If you were a Democratic political strategist with a multi-million dollar budget for opinion research about the white working class, which question would you want to investigate?
- How can Democrats convince the white working class to vote Democratic?
- How can Democrats identify a distinct, persuadable sector of the white working class and then convince members of that specific group to vote Democratic?
The second question is obviously far more practical and more likely to lead to useful political strategies than the first. After all, in 2008 rough estimates suggest that around 40% of less than college white voters voted Democratic. This then declined to around 36% in 2012, 31% in 2016 and then rebounded slightly to 33% in 2020. Other more precise definitions of the term “working class” produce a somewhat higher but still similar pattern of results
If Democrats could simply regain the white working class vote share that they won in 2008, this would be adequate to win many elections that Dems now loose. As a result it is not necessary for Democrats to try to win a large majority of all white working class voters and certainly not to try to win passionate Trump supporters. It is just necessary to regain perhaps 10-15% of the white working class vote that once voted Democratic and now goes Republican.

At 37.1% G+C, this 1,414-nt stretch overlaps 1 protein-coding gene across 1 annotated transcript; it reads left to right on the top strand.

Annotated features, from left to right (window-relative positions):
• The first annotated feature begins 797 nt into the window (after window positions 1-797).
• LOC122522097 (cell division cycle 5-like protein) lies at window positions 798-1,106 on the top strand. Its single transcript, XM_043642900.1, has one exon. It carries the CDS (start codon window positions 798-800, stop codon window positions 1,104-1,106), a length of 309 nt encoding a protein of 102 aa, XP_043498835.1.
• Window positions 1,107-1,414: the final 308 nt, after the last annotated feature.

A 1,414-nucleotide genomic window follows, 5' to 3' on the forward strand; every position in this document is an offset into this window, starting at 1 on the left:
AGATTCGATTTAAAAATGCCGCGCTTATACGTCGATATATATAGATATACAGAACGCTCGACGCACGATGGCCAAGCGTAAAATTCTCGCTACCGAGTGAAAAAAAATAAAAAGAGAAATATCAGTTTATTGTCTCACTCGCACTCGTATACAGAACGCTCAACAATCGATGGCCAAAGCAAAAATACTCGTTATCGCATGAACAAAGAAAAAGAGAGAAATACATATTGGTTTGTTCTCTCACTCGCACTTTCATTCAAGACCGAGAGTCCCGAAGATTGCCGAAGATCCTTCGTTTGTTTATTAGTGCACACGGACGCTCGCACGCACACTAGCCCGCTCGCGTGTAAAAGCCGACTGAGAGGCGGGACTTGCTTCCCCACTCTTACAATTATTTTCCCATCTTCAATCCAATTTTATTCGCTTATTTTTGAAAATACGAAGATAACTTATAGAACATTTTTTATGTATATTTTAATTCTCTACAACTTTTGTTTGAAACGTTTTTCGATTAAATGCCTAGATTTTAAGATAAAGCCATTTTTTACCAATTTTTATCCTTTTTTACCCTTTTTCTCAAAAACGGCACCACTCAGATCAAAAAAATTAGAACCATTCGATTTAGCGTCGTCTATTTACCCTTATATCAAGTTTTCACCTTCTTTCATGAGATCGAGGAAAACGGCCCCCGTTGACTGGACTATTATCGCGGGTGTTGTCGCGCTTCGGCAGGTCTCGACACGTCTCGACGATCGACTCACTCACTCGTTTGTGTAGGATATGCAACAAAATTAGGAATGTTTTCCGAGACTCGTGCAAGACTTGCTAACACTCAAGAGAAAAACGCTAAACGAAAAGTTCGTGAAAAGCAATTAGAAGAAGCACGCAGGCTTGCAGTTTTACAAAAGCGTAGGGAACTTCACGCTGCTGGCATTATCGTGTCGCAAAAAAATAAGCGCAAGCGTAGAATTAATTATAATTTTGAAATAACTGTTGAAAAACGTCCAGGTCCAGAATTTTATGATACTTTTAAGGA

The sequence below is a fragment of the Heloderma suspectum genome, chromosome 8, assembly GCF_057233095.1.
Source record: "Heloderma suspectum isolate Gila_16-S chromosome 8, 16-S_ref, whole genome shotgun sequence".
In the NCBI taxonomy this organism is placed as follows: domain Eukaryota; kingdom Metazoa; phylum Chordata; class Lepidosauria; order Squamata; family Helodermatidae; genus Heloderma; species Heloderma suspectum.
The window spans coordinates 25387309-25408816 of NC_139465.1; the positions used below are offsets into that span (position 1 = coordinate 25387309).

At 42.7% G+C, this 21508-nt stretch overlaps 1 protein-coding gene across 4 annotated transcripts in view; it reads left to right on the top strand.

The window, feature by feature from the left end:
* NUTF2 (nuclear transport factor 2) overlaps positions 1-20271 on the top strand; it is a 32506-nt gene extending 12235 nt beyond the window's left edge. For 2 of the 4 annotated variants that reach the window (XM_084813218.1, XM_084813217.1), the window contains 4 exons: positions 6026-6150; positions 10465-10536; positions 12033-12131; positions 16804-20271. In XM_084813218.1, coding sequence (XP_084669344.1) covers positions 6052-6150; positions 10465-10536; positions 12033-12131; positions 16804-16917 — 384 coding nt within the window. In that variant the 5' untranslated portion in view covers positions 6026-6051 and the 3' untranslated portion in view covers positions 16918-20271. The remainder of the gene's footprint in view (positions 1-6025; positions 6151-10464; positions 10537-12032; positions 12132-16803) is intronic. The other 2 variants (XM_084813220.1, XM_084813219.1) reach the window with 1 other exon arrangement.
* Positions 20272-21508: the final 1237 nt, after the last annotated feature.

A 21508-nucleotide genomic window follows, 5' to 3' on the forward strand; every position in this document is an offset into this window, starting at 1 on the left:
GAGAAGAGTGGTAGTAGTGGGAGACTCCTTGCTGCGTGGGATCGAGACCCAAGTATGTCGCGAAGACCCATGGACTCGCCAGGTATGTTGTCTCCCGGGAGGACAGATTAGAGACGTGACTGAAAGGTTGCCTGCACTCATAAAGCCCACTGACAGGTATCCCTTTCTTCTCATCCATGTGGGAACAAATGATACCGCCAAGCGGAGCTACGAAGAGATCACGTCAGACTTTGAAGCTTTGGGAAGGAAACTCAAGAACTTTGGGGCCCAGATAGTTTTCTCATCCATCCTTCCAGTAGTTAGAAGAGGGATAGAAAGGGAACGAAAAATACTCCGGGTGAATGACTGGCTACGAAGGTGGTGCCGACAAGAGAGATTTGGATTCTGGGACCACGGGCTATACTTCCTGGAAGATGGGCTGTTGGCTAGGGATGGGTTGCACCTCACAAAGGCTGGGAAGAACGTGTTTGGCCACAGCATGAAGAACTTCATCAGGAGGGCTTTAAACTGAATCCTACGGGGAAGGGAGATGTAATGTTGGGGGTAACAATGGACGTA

The problem, however, is that virtually the entire Democratic strategic discussion in the media today asks the first question above rather than the second.
One dramatic example is the current debate about the white working class versus a “new” coalition of People of Color and pro-Democratic college educated whites. The debate, which has flowed from the New York Times, The Atlantic and the New Republic to a range of progressive blogs, Substacks and other media, has pitted leading political data analysts like Nate Cohn, Ron Brownstein, Tom Edsall, Ruy Teixeira, David Shor and others against various advocates of the “new coalition” strategy.